Snakes and ladders: Snakes and ladders originated in India as a game based on morality.

Stepwell: Earliest clear evidence of the origins of the stepwell is found in the Indus Valley Civilization's archaeological site at Mohenjodaro.
Stupa: The origin of the stupa can be traced to 3rd century BCE India.

Swimming pool: The "great bath" at the site of Mohenjo-daro was most likely dug during the 3rd millennium BCE.

Toe stirrup: The earliest known manifestation of the stirrup, which was a toe loop that held the big toe was used in India in as early as 500 BCE.

Universal Serial Bus: Computer architect Ajay Bhatt was the co-inventor of the Universal Serial Bus (USB).

Urban planning: Remains of major Indus cities (mature period c. 2600–1900 BCE) display distinct characteristics of urban planning.

Wind-powered device: The ancient Sinhalese used the monsoon winds to power furnaces as early as 300 BCE.

Wootz steel: Wootz originated in India before the beginning of the common era.
Cashmere wool: The fiber is also known as pashm or pashmina for its use in the handmade shawls of Kashmir.

Cotton: Cotton was cultivated by the inhabitants of the Indus Valley Civilization by the 5th millennium BCE - 4th millennium BCE.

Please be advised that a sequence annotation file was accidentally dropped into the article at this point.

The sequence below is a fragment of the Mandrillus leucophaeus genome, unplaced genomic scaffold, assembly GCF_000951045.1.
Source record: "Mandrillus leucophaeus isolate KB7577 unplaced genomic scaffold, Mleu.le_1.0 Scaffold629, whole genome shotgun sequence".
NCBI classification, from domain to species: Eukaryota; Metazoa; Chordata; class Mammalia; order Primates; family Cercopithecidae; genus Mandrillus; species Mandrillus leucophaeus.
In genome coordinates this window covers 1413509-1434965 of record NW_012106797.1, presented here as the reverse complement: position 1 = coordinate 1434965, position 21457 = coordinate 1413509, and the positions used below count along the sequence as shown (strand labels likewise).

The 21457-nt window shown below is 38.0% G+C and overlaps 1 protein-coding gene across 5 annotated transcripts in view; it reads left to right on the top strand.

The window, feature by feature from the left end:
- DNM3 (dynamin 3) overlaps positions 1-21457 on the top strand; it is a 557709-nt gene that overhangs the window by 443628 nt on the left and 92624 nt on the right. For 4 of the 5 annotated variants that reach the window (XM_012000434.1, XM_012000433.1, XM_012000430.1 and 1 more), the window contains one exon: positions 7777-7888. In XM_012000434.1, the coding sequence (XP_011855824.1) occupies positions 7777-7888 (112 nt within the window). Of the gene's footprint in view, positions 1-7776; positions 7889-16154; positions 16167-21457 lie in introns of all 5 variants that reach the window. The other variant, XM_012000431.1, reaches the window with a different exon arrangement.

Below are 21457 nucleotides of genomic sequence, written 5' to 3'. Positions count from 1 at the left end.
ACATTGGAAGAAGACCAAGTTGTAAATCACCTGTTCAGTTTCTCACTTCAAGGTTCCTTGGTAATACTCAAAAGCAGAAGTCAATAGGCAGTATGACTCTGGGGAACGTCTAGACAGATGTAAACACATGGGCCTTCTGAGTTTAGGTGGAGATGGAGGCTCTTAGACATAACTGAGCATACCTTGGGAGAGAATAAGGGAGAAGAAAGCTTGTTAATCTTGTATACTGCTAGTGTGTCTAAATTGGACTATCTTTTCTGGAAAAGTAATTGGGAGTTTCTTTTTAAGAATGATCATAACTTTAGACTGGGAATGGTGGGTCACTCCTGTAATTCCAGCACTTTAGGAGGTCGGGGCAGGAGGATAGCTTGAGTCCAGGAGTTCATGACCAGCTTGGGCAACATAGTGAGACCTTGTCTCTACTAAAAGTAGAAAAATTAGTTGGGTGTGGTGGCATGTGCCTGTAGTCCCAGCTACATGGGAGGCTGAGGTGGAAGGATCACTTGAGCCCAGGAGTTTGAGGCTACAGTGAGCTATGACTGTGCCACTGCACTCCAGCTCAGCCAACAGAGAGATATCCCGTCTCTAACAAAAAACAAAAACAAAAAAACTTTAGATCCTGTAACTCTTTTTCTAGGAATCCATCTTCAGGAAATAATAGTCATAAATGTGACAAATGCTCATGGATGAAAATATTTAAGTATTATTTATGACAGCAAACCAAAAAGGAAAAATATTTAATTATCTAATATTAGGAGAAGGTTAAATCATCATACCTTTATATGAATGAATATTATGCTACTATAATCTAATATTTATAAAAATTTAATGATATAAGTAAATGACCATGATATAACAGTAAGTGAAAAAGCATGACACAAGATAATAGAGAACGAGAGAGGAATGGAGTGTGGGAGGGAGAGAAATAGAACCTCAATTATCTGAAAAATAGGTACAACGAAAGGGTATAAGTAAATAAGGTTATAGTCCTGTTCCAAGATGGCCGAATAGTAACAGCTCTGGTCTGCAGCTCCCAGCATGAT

Diamond Gemstones: Early diamonds used as gemstones originated in India.
Indigo dye: Indigo, a blue pigment and a dye, was used in India.

Jute: Jute has been cultivated in India since ancient times.

Sugar: Sugarcane was originally from tropical South Asia and Southeast Asia. Crystallized sugar was discovered by the time of the Imperial Guptas.

AKS primality test: The AKS primality test is a deterministic primality-proving algorithm created and published by three Indian Institute of Technology Kanpur computer scientists,Manindra Agrawal, Neeraj Kayal, and Nitin Saxena on August 6, 2002.

Algebraic abbreviations: The mathematician Brahmagupta had begun using abbreviations for unknowns by the 7th century.